West Papuans call for support
November 19, 1999, was the 30th anniversary of the United Nations General Assembly Resolution 2504 (XXIV) on West Papua. On that day in 1969, the UN General Assembly took note of the report of UN Special Rapporteur Ortiz Sanz about the so-called "Act of Free Choice" in West Papua. Despite Mr Sanz's reservations about the conduct of the vote, West Papua was removed from the list of non-governing territories with the UN Decolonisation Committee. Principles of self-determination that the United Nations was supposed to uphold were tragically neglected and superseded by the politics of the Cold War strategic denial. The people of West Papua were never given a real referendum on self- determination. They were cheated. * Only 1,025 representatives, selected by Indonesia from a population of 800,000, were allowed to vote (and the UN monitoring team only witnessed some 200 of these votes). * No West Papuan women were allowed to vote in the referendum. * Sanz's report pointed out serious breaches of legality by the Indonesian authorities, which compromised the legitimacy of the referendum (including imprisonment without trial of opponents, military threats against those who might vote for independence, and attacks on political leaders causing the flight of refugees to Australian-controlled Papua and New Guinea). * The Indonesian forces put down a rebellion in the West Papua highlands before the arrival of the UN monitoring team. The UN monitoring and implementation of the 1969 Act of Free Choice is nothing short of disgrace. "The rights of the West Papuans were revoked without respect and brutally intimidated and sold out", says John Ondawame of the Organisasi Papua Merdeka (OPM) or Free Papua Movement. Once the UN handed West Papua over to Indonesia, the territory and its people were forgotten; their cries for freedom and an end to suffering ignored, and their pleas for help unheeded. The consequences have been severe. A considerable number of civilians have been killed, intimidated, imprisoned, executed and raped and their property has also been confiscated and destroyed. The Indonesian Government has looted the resource rich territory of its minerals and forests with little or no benefit to the indigenous population. Indonesia has also strongly promoted a policy of transmigration of people from the islands of Sumatra and Sulawesi to West Papua in an attempt to displace and destabilise the local people. The brutality of the Indonesian military has for many years tried to keep everyone silent and in fear. Most were afraid to act openly against Indonesian colonialism. "It was impossible to manage a well organised movement in West Papua", says Ottis Simopiaref, a West Papuan living in exile. "The only way was running away to the jungle and set up the guerrilla movement. The guerrilla members were ordinary people in the villages, small group of intellectual dissidents from the towns, army deserters of Papuan origin, and young people who fled as a symbol of protest against the occupation." After the resignation of former Indonesian dictator Suharto in May last year, the West Papuans have got more space to move and speak out. More and more people are calling for independence and even the forbidden name "West Papua" is now widely used in Irian Jaya. There have been many protests against Indonesia's recent division of the provinces into three administrative units. The West Papuan Morning Star flag has been raised in many towns and West Papuans are calling for support from the international community — especially from their neighbours in the South Pacific.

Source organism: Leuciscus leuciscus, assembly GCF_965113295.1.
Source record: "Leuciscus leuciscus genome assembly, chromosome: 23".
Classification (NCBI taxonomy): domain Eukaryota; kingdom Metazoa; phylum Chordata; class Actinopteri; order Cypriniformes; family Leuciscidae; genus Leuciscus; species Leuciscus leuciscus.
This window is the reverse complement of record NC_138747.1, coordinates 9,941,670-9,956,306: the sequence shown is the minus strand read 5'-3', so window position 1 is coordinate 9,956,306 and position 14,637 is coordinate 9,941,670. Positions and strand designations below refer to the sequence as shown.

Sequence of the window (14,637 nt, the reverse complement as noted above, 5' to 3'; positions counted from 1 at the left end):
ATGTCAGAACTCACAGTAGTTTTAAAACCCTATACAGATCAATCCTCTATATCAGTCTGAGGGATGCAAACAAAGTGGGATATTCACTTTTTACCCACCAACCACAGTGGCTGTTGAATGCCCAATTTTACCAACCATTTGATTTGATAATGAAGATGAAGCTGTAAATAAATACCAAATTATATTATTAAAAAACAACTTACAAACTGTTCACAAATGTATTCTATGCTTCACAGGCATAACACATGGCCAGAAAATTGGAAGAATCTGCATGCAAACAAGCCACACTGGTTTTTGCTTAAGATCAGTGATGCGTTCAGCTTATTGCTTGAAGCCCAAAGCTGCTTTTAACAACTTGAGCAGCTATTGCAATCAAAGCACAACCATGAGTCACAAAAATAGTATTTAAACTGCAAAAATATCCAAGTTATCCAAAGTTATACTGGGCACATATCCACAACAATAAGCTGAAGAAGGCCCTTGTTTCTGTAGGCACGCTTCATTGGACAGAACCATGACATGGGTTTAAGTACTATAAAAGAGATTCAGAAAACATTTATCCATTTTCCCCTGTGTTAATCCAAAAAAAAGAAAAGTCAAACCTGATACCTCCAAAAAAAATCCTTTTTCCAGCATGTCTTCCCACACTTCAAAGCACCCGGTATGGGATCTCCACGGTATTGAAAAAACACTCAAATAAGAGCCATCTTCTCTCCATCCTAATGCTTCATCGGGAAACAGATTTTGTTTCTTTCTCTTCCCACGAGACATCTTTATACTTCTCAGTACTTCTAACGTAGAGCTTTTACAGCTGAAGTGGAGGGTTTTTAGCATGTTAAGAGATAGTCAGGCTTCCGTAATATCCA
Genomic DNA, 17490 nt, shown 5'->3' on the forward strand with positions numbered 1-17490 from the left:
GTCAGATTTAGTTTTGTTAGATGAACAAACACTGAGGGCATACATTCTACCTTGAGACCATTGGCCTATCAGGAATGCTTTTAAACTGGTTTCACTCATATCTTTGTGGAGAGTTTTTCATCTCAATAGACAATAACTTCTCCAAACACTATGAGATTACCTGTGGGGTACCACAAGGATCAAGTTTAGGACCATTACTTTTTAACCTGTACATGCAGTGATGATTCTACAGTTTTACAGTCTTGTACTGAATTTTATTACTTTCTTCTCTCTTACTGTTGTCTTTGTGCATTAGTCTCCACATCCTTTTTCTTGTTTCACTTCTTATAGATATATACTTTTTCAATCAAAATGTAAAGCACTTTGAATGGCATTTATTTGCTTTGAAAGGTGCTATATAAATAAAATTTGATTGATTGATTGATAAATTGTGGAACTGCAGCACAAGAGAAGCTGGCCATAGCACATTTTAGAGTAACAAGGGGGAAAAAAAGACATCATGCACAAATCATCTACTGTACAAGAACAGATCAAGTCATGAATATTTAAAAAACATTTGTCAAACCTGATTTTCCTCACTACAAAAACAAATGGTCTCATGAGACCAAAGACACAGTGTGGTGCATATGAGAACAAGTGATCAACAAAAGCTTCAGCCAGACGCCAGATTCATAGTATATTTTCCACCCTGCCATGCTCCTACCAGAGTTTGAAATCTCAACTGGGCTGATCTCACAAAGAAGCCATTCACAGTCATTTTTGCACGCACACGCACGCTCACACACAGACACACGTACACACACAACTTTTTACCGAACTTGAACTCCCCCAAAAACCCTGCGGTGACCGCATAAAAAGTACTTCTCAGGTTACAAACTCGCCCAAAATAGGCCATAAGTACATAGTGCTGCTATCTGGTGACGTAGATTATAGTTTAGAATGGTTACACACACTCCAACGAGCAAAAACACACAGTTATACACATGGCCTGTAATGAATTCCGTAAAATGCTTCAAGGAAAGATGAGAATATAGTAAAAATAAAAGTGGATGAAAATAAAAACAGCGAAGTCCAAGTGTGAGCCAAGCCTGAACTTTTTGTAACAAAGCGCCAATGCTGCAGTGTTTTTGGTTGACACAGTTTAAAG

* * *Pacific News Bulletin